Those who are oppressed, who have faced poverty, violence or discrimination themselves should be the ones to lead organizations that are ultimately striving to help their communities. This is a fundamental concept that many social entrepreneurs and non-profit Executive Directors do not fully embrace, quite understandably because it would mean putting many of those from more privileged background out of work. But in my opinion, organizations that are not led by those who have struggled may not be the best at serving the needs of their communities. We all need to collectively recognize this, even if it means questioning our own roles as leaders – rather than allies – in this work.
Has a clear, inspirational vision
To succeed, any non-profit organization must have a clear vision and mission. A vision allows the organization to clearly define its role and its future direction. A mission defines the specific way it hopes to achieve that vision – through specific types of programs or initiatives. A non-profit that has a defined ‘theory of change’ – how it hopes to make change actually happen – is more likely to be successful. Without sticking to a model or theory of change, non-profits will not have any sense of where they are going or how to get there. A structured ‘model’ helps organizations to set up programs appropriately, as well as to say ‘no’ to foundations, donors or collaborators who seek to influence programs in a different direction. Some organizations are inclined to agree to every opportunity or every grant that comes their way, without deep and sustained thought as to whether a particular type of project or grant intervention actually resonates with the non-profit’s model, theory of change, or broader vision.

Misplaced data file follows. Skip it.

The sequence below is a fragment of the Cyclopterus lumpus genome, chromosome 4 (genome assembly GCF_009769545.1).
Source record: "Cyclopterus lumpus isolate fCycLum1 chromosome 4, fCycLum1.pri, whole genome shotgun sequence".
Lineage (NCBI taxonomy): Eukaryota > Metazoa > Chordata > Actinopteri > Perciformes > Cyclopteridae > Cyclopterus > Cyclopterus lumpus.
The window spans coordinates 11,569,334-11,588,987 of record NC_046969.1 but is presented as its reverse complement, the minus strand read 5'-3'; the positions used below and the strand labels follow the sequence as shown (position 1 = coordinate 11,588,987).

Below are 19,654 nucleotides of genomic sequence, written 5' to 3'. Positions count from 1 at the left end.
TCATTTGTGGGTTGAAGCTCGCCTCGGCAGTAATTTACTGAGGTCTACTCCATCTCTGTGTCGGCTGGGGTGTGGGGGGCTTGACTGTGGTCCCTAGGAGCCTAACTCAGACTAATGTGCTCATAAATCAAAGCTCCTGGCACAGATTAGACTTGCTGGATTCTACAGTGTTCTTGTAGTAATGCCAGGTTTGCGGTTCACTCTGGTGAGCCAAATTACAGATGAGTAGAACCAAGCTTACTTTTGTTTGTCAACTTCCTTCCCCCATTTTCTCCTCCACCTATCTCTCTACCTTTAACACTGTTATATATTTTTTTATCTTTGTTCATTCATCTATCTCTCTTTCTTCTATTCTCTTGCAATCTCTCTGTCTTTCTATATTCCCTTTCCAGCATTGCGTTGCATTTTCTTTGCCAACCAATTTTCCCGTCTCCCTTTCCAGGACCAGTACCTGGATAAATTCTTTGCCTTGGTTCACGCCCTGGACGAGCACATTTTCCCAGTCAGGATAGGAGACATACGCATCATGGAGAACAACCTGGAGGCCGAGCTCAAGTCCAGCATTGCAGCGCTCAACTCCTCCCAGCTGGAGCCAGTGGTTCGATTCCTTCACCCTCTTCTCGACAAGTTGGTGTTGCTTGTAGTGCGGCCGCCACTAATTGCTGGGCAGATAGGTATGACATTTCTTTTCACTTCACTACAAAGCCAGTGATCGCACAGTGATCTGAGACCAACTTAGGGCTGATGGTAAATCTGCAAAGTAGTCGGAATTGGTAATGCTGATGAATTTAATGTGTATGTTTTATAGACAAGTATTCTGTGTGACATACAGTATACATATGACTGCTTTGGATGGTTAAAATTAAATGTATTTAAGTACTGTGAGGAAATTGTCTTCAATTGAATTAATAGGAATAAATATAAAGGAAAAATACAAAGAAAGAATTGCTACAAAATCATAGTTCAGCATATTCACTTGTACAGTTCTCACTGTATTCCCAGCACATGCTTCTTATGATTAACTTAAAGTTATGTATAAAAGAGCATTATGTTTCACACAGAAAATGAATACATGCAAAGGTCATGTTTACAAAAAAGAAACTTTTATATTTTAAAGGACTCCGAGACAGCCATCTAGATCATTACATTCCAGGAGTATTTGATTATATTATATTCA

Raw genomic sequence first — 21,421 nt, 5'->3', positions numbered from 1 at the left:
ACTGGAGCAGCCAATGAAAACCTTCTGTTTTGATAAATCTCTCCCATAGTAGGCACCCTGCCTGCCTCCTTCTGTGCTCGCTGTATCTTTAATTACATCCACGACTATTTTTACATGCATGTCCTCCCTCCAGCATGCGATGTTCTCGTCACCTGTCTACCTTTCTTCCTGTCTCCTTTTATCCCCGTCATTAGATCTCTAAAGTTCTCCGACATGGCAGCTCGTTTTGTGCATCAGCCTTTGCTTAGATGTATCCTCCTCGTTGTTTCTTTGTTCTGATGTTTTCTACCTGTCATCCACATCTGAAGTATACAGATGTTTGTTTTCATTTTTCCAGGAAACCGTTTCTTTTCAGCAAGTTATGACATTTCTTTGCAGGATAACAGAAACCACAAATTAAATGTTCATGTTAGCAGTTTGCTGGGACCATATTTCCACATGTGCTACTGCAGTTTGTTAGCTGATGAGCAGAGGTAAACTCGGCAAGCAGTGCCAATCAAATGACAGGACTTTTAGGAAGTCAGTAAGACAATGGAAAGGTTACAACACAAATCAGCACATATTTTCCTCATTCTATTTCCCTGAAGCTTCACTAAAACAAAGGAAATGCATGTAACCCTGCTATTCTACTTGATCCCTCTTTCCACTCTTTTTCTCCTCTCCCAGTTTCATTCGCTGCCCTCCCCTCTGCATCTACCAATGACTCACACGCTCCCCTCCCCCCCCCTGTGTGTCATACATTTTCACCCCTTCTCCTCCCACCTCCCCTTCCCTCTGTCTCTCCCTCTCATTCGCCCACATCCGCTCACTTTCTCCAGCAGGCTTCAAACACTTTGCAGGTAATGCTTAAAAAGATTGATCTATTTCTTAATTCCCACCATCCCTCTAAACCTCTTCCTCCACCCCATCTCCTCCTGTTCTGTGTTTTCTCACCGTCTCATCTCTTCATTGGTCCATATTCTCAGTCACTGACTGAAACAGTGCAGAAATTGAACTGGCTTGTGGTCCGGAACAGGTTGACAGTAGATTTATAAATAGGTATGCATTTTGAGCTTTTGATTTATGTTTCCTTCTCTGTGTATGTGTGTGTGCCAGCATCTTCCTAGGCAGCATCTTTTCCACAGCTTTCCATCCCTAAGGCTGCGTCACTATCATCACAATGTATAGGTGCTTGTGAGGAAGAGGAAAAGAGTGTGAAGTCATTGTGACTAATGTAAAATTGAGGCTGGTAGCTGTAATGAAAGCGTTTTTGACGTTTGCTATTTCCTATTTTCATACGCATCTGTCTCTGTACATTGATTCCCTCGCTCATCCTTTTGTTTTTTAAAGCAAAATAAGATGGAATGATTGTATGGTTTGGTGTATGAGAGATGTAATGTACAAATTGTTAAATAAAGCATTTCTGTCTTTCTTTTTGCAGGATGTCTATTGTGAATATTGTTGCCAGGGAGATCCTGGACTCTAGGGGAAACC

Willing to ‘do whatever it takes’
Non-profits are, obviously, in the business of doing good. But surprisingly, many of them are afraid to rock the boat and take risks. Many organizations are happy to get funding and keep their programs going, without a desire to really challenge the broader structures in society that allow injustices to continue. They are addressing the symptoms, but not the causes of injustice, discrimination, inequality, and exploitation. There is a fear of failure – of alienating funders and donors and of attracting negative attention – if risks are taken. But those NGO leaders who are willing to ‘do what it takes’ will think bigger and be willing to take risks if it means that they can bring change. And sometimes, those that are willing to think big, say what needs to be said, and do whatever it takes – even if it might be unpopular – are the people who will change and define history.